Locating Wild Deer Truffles ~ And Other Fascinating Fungi!

Greetings!

First, I’d like to say “thank you!” to everyone who attended a Learn Your Land event over the past few months.  It’s always a wonderful experience meeting nature enthusiasts around the country!  I still have plenty of events scheduled throughout the upcoming months.  If you’re local to any of these areas, I’d love to meet you!

September 8, Muskegon, MI: Michigan Mushroom Hunters Club — Fungus Fest
September 9, Owosso, MI: Wild Edibles Walk & Mushroom Outing
September 21-23, Prairie du Chien, WI: Midwest Wild Harvest Festival
October 8, Pittsburgh, PA: Botanical Society of Western PA evening presentation
November 5, Clemson, SC: South Carolina Upstate Mycological Society evening presentation
November 7, Atlanta, GA: Mushroom Club of Georgia evening presentation

For more information on these events, check out the Learn Your Land event calendar.

Moving forward, let’s talk about deer truffles.

These fungi exist a few inches below the surface of the earth in a mutualistic association with various trees.  What’s more, deer truffles are valued food sources for a variety of forest-dwelling animals.

Because they grow underground, deer truffles are among the most elusive fungi in the world.  However, there is a simple trick to finding them, and if you’re interested in finding your very own deer truffles this season, check out the brand new video!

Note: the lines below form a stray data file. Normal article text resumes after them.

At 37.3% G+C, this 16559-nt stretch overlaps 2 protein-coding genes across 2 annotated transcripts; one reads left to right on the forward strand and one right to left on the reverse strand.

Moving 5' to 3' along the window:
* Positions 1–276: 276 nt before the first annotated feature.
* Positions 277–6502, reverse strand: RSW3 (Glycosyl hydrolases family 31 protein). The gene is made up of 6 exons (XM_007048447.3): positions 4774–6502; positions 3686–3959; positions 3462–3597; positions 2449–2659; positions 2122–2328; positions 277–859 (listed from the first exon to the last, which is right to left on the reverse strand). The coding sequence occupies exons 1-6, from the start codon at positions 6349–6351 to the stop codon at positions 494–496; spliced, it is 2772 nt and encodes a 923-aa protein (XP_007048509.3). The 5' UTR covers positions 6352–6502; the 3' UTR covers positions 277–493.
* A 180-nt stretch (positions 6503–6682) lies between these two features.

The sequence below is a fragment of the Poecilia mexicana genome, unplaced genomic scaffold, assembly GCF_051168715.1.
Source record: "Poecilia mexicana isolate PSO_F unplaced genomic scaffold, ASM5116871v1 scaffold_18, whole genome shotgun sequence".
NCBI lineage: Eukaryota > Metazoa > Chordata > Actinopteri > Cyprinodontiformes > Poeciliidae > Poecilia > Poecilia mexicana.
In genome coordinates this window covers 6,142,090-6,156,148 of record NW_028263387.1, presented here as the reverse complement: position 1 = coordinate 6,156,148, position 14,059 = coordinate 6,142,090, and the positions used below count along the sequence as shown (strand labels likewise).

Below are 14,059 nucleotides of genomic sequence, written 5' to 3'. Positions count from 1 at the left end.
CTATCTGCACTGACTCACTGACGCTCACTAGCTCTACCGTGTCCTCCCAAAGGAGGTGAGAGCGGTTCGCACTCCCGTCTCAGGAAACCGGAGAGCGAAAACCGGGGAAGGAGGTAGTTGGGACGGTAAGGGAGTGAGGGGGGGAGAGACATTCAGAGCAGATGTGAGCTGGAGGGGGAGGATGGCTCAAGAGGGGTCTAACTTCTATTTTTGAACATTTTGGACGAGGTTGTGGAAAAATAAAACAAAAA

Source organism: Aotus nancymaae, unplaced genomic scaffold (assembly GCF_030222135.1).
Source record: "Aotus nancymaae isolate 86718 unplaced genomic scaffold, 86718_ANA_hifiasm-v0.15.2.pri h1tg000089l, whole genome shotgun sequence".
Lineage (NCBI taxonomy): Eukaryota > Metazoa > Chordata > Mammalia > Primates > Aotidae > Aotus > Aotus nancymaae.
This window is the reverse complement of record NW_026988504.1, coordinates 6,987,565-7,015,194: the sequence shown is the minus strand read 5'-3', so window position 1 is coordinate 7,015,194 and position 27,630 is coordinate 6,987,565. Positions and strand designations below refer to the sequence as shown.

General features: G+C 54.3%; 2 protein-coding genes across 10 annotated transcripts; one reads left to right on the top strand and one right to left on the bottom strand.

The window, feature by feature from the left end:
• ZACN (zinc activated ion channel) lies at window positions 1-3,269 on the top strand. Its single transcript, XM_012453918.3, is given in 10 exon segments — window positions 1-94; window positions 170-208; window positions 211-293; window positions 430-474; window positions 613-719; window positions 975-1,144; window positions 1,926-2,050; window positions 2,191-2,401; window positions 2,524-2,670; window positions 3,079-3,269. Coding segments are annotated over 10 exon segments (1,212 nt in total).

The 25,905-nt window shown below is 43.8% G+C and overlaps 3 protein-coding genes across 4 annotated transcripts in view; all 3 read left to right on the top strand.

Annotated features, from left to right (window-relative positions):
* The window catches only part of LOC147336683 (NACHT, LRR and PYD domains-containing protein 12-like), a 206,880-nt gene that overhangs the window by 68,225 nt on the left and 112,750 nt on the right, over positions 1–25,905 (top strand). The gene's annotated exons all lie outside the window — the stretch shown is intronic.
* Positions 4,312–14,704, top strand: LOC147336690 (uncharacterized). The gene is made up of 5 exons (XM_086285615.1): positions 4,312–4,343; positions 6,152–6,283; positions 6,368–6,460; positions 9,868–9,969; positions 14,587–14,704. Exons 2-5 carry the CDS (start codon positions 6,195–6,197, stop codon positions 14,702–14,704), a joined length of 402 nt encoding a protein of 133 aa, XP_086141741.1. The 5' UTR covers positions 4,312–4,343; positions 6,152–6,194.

Stinkhorns aren’t your typical mushrooms.  One look at them (and a quick whiff of them!) should hint at their uniqueness.  Pictured here are a few interesting stinkhorns I recently found in a local forest.  Check out this recent Instagram post to learn more!

Thanks for reading and watching, and as always, thank you for your support!

-Adam Haritan

Leave a Reply

Please log in using one of these methods to post your comment:

WordPress.com Logo

You are commenting using your WordPress.com account. Log Out /  Change )

Google+ photo

You are commenting using your Google+ account. Log Out /  Change )

Twitter picture

You are commenting using your Twitter account. Log Out /  Change )

Facebook photo

You are commenting using your Facebook account. Log Out /  Change )

Connecting to %s

This site uses Akismet to reduce spam. Learn how your comment data is processed.